Alas, you can’t just plonk a robot mower down in the middle of your lawn and expect it to know where to mow. Most robot lawn mowers need a docking station, which they return to in order to recharge their battery. This sits on the edge of your lawn and needs to be within reach of an outdoor power supply that’s always switched on and ready to charge your mower. The mowers that don’t have a charging station will probably need their battery removed, so it can be refreshed in an indoor charging cradle instead.

You usually need to lay a boundary wire around the edge of the area you want your robot to mow. This is supplied on a reel, is connected to the charging station at both ends and carries a low voltage. The mower uses this to detect when to stop and turn around. You can bury this wire, or peg it down and eventually it will bed down into the grass.

Most robot lawn mowers can then be set to run to a schedule or set off whenever it’s convenient. This is usually done using controls on the mower itself, or remotely through a smartphone app.

How much should I spend?

With the basic design essentially the same, the differences in price usually indicate whether mowers come with extra features and the size of lawn they can cover.

At the cheaper end of the scale – around £400 – the simplest mowers are programmed using a control panel on the back. From here you can set a simple schedule, usually based on mowing for a certain number of hours per day.

When in operation, they mow in a straight line until they reach their boundary wire, then they will perform a turn so they can head off in another direction. The boundary wire is the only guidance they have, and they will move around your garden for a set period or until they need to return to their base station for a recharge.

The sky’s the limit at the upper end of the scale but for a top-of-the-range mower with the smartest sensors, the most sophisticated control apps and enough equipment to mow a large lawn, you can expect to pay thousands of pounds.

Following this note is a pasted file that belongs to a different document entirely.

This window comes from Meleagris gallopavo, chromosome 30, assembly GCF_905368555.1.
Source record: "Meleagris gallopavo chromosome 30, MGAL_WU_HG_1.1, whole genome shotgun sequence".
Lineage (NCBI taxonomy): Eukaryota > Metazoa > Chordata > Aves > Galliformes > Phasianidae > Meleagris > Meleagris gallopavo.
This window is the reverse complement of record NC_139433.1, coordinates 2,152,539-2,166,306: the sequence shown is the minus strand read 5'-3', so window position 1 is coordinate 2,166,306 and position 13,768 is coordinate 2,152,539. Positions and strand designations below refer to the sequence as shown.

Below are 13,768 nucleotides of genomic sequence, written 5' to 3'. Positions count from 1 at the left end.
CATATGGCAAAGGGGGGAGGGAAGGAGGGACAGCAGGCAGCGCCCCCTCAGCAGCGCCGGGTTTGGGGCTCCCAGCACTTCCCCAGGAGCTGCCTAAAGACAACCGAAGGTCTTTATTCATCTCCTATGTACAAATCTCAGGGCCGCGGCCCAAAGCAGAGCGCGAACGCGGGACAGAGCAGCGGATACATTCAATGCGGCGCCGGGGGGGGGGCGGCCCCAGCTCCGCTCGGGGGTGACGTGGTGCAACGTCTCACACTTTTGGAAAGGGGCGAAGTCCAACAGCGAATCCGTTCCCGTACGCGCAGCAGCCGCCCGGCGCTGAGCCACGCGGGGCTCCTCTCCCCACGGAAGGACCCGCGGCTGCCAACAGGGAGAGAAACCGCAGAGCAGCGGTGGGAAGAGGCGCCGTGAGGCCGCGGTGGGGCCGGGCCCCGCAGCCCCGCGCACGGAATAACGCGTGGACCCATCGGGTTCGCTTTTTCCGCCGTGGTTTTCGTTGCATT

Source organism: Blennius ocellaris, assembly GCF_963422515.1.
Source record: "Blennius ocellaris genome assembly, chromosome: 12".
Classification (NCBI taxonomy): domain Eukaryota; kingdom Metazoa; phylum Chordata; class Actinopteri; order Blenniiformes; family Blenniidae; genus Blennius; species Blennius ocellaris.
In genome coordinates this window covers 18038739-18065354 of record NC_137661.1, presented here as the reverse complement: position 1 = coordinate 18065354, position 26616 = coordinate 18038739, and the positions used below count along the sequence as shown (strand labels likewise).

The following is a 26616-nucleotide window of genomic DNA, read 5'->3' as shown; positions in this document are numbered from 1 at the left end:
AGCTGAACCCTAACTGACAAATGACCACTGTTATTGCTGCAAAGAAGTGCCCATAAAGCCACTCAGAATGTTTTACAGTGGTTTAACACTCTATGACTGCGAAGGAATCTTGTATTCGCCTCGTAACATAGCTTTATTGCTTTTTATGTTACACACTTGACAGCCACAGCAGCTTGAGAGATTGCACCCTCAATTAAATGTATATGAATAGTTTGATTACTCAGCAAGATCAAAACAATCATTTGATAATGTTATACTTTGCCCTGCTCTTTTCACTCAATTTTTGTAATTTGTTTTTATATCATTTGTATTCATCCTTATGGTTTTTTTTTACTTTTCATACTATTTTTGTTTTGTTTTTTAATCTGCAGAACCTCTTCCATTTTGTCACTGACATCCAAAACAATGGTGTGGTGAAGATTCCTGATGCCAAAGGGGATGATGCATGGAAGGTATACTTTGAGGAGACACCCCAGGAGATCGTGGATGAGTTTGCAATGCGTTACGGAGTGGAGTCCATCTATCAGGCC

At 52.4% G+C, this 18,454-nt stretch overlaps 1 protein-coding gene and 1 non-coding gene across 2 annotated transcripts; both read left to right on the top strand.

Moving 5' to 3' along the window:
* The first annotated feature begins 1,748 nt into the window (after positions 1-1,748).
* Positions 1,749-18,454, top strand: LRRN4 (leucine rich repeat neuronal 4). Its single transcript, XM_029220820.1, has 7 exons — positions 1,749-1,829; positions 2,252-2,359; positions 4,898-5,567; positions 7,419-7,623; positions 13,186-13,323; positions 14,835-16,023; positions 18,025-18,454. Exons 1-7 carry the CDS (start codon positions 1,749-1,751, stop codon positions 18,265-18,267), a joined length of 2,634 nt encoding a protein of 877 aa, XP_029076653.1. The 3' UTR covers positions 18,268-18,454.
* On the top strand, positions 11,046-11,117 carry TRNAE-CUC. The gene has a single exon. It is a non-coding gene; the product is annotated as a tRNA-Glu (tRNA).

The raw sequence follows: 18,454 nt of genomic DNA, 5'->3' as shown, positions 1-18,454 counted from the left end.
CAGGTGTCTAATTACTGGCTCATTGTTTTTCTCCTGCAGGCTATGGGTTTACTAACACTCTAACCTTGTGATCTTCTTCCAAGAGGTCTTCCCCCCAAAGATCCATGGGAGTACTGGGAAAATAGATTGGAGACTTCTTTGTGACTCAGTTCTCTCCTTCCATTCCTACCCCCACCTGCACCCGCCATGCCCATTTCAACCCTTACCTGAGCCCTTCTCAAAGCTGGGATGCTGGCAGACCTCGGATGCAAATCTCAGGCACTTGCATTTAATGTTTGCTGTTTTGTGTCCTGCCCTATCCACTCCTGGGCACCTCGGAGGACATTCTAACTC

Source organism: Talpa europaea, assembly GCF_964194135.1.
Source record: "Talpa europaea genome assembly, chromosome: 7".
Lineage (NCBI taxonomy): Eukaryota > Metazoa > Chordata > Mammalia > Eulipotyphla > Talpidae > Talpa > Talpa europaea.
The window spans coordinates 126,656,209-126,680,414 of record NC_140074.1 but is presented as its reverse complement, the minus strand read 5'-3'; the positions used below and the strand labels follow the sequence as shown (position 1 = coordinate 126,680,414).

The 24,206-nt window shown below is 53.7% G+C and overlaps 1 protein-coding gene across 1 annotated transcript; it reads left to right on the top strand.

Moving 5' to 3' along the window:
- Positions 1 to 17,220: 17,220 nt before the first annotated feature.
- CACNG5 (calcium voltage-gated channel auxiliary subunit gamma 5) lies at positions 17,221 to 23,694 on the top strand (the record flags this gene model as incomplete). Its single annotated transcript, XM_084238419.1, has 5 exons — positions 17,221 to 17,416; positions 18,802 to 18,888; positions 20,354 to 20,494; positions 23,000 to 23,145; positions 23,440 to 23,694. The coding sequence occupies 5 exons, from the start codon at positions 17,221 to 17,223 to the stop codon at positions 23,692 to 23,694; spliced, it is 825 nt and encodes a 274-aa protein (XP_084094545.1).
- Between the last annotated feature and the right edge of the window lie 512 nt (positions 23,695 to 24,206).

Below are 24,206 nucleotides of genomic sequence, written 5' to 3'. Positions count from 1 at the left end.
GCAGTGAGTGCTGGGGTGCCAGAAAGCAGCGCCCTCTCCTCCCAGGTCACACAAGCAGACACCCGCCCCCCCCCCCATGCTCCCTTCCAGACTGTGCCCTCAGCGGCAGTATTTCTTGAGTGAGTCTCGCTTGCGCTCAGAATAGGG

What other features should I look out for?

Object avoidance: A feature that’s rarely seen on robot mowers, certainly at the lower end of the price spectrum. A good safety feature, though we wouldn’t recommend relying on it when small children or pets are around.

Maximum incline: If you have a particularly steep slope in your garden, then be sure to check out the maximum incline a robot is capable of climbing.

Adjustable cutting height: You can choose the grass height on most robot lawn mowers, but if you prefer your grass ultra short or left quite long, check it’s within your mower’s range.

Maximum lawn size: Larger lawns tend to need a smarter and more expensive mower, so measure your garden before you buy, to the nearest 100 square metres.

Replaceable battery: With regular recharging and a life outdoors, you can’t expect your robot lawn mower’s battery to last forever. Check that it can be replaced and that a dead battery won’t turn your mower into a useless garden ornament.

Edge cutting: No robot mower can edge your lawn as well as you can but some can trim closer to your flower beds than others. To reduce secondary mowing, look out for models with offset blades.

Rain detection: It’s better to let your grass soak up excess moisture before mowing it. A rain sensor will send your robot home if it starts to rain, and can delay mowing until it’s dry again.

Security features: Robot lawn mowers aren’t cheap, so some come with additional security features, from PIN number locks and movement alarms, through to tracking devices that can help trace a stolen mower.